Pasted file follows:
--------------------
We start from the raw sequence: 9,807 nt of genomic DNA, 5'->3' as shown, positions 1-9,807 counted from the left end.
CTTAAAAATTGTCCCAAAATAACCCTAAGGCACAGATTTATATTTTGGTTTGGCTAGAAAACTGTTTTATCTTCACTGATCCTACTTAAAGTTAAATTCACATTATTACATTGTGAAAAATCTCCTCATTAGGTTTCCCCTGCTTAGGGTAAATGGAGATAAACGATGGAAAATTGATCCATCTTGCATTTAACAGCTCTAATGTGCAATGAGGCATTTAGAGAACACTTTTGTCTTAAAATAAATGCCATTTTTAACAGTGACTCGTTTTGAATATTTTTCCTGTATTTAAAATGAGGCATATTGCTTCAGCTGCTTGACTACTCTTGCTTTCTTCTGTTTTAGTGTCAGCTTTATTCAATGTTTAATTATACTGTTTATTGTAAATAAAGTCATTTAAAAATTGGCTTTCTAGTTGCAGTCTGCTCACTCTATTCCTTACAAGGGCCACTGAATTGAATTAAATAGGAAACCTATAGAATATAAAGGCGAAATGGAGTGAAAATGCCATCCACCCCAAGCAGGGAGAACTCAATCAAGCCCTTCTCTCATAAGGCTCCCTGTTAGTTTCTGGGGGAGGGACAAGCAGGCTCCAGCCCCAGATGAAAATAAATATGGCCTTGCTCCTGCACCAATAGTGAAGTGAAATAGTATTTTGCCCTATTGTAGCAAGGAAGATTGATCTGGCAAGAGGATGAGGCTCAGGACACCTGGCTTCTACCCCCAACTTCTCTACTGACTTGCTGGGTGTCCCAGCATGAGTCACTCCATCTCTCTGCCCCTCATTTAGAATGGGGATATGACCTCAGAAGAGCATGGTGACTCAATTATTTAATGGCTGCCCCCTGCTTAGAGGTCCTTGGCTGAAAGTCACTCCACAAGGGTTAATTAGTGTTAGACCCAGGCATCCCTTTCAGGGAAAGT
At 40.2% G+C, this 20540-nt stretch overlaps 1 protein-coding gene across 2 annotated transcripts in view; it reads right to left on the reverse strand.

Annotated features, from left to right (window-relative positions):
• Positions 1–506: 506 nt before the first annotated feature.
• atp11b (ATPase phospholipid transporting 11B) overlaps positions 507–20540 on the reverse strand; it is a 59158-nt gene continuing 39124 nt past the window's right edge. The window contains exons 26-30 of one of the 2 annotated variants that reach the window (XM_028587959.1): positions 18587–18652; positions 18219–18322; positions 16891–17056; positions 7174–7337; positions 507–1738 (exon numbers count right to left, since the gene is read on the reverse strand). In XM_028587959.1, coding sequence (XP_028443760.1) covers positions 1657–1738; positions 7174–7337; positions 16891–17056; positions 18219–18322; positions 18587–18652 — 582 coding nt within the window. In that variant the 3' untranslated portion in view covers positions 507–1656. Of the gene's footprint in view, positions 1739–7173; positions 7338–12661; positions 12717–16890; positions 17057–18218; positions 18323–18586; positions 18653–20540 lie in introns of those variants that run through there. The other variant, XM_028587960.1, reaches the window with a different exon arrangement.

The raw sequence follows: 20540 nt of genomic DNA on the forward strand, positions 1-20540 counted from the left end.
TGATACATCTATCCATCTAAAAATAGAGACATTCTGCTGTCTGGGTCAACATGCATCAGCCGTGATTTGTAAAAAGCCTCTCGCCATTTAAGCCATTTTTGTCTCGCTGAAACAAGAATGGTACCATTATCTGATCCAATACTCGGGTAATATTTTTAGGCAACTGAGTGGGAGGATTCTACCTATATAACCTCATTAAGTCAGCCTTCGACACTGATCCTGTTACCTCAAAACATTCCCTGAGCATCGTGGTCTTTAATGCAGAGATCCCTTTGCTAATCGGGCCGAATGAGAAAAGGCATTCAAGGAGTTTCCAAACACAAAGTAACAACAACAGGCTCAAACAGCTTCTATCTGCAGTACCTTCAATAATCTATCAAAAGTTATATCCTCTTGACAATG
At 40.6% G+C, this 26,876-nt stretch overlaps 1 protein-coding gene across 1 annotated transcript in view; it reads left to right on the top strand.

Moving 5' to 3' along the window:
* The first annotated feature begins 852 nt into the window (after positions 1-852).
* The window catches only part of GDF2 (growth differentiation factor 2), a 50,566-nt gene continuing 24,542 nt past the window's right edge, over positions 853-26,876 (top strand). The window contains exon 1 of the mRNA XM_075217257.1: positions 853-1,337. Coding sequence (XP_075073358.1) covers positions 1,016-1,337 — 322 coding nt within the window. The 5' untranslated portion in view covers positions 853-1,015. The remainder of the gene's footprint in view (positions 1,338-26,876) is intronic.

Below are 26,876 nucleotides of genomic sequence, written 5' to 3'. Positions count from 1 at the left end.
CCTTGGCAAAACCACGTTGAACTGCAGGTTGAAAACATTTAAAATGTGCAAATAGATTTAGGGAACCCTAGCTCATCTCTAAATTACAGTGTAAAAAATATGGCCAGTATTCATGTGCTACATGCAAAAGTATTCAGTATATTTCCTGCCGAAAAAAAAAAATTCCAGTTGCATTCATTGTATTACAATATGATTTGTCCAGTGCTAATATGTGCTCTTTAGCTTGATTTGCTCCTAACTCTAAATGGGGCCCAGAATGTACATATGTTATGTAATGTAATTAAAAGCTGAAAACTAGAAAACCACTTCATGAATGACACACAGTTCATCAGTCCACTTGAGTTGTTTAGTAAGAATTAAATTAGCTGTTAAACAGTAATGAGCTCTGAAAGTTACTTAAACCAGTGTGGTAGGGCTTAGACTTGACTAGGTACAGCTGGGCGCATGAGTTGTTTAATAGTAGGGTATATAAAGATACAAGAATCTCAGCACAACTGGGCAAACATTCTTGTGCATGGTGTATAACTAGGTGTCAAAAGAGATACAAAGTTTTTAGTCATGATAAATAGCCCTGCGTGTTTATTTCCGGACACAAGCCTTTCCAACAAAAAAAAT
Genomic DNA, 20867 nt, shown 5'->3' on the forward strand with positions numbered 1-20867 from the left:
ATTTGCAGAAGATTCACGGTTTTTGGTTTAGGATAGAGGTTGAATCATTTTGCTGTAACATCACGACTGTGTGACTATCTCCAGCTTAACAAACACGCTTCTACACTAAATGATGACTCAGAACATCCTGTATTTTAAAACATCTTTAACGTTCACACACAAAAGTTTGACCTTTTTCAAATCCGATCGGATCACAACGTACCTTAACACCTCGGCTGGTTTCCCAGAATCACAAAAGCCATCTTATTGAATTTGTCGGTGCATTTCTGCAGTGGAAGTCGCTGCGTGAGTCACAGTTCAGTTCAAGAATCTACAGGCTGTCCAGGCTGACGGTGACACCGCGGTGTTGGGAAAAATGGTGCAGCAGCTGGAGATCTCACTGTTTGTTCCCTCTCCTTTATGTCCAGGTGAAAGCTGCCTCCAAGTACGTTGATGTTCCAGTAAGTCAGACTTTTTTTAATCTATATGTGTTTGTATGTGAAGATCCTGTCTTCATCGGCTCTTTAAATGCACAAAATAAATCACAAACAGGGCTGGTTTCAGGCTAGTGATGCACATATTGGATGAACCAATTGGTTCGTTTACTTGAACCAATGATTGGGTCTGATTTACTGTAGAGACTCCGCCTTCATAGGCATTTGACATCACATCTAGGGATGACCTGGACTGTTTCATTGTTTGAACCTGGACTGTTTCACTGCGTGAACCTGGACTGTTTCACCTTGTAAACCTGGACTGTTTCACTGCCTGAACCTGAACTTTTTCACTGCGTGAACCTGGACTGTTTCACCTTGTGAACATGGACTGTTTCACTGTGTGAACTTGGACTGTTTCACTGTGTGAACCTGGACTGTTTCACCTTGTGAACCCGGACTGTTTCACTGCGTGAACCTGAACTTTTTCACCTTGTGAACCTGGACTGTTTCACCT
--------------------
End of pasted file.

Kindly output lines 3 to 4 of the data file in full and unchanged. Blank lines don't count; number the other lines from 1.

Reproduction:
At 40.2% G+C, this 20540-nt stretch overlaps 1 protein-coding gene across 2 annotated transcripts in view; it reads right to left on the reverse strand.

Annotated features, from left to right (window-relative positions):